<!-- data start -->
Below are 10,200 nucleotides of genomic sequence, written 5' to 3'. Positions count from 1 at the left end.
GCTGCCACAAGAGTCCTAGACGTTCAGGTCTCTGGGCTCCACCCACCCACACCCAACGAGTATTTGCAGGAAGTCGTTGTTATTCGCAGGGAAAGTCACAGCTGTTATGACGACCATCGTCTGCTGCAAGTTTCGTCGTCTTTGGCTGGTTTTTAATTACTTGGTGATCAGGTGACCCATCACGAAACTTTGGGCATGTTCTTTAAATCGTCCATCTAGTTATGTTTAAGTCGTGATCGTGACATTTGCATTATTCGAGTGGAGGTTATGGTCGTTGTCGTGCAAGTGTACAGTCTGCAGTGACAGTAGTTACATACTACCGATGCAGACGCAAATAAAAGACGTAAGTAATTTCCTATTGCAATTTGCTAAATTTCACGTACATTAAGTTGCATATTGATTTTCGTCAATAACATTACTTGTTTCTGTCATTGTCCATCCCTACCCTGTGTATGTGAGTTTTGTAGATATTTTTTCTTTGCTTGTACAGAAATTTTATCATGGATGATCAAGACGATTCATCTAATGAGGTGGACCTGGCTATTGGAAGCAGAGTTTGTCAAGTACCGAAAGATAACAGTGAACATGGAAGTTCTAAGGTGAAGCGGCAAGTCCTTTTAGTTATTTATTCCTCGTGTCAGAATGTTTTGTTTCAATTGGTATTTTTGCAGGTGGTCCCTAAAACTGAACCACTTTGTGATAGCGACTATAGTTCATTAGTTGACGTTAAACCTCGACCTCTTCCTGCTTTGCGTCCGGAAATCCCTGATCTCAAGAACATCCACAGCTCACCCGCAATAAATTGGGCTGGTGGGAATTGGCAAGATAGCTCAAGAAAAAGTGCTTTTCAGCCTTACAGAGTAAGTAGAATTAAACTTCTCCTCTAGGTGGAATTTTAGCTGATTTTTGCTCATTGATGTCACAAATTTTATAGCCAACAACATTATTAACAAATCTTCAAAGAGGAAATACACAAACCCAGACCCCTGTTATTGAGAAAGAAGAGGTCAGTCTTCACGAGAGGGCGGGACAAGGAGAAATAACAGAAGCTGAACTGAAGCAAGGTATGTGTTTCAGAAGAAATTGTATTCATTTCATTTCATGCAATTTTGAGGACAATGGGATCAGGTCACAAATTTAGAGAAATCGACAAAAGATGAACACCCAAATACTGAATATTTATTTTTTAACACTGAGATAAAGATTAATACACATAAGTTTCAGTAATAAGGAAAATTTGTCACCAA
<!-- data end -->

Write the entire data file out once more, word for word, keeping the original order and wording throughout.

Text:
Below are 10,200 nucleotides of genomic sequence, written 5' to 3'. Positions count from 1 at the left end.
GCTGCCACAAGAGTCCTAGACGTTCAGGTCTCTGGGCTCCACCCACCCACACCCAACGAGTATTTGCAGGAAGTCGTTGTTATTCGCAGGGAAAGTCACAGCTGTTATGACGACCATCGTCTGCTGCAAGTTTCGTCGTCTTTGGCTGGTTTTTAATTACTTGGTGATCAGGTGACCCATCACGAAACTTTGGGCATGTTCTTTAAATCGTCCATCTAGTTATGTTTAAGTCGTGATCGTGACATTTGCATTATTCGAGTGGAGGTTATGGTCGTTGTCGTGCAAGTGTACAGTCTGCAGTGACAGTAGTTACATACTACCGATGCAGACGCAAATAAAAGACGTAAGTAATTTCCTATTGCAATTTGCTAAATTTCACGTACATTAAGTTGCATATTGATTTTCGTCAATAACATTACTTGTTTCTGTCATTGTCCATCCCTACCCTGTGTATGTGAGTTTTGTAGATATTTTTTCTTTGCTTGTACAGAAATTTTATCATGGATGATCAAGACGATTCATCTAATGAGGTGGACCTGGCTATTGGAAGCAGAGTTTGTCAAGTACCGAAAGATAACAGTGAACATGGAAGTTCTAAGGTGAAGCGGCAAGTCCTTTTAGTTATTTATTCCTCGTGTCAGAATGTTTTGTTTCAATTGGTATTTTTGCAGGTGGTCCCTAAAACTGAACCACTTTGTGATAGCGACTATAGTTCATTAGTTGACGTTAAACCTCGACCTCTTCCTGCTTTGCGTCCGGAAATCCCTGATCTCAAGAACATCCACAGCTCACCCGCAATAAATTGGGCTGGTGGGAATTGGCAAGATAGCTCAAGAAAAAGTGCTTTTCAGCCTTACAGAGTAAGTAGAATTAAACTTCTCCTCTAGGTGGAATTTTAGCTGATTTTTGCTCATTGATGTCACAAATTTTATAGCCAACAACATTATTAACAAATCTTCAAAGAGGAAATACACAAACCCAGACCCCTGTTATTGAGAAAGAAGAGGTCAGTCTTCACGAGAGGGCGGGACAAGGAGAAATAACAGAAGCTGAACTGAAGCAAGGTATGTGTTTCAGAAGAAATTGTATTCATTTCATTTCATGCAATTTTGAGGACAATGGGATCAGGTCACAAATTTAGAGAAATCGACAAAAGATGAACACCCAAATACTGAATATTTATTTTTTAACACTGAGATAAAGATTAATACACATAAGTTTCAGTAATAAGGAAAATTTGTCACCAA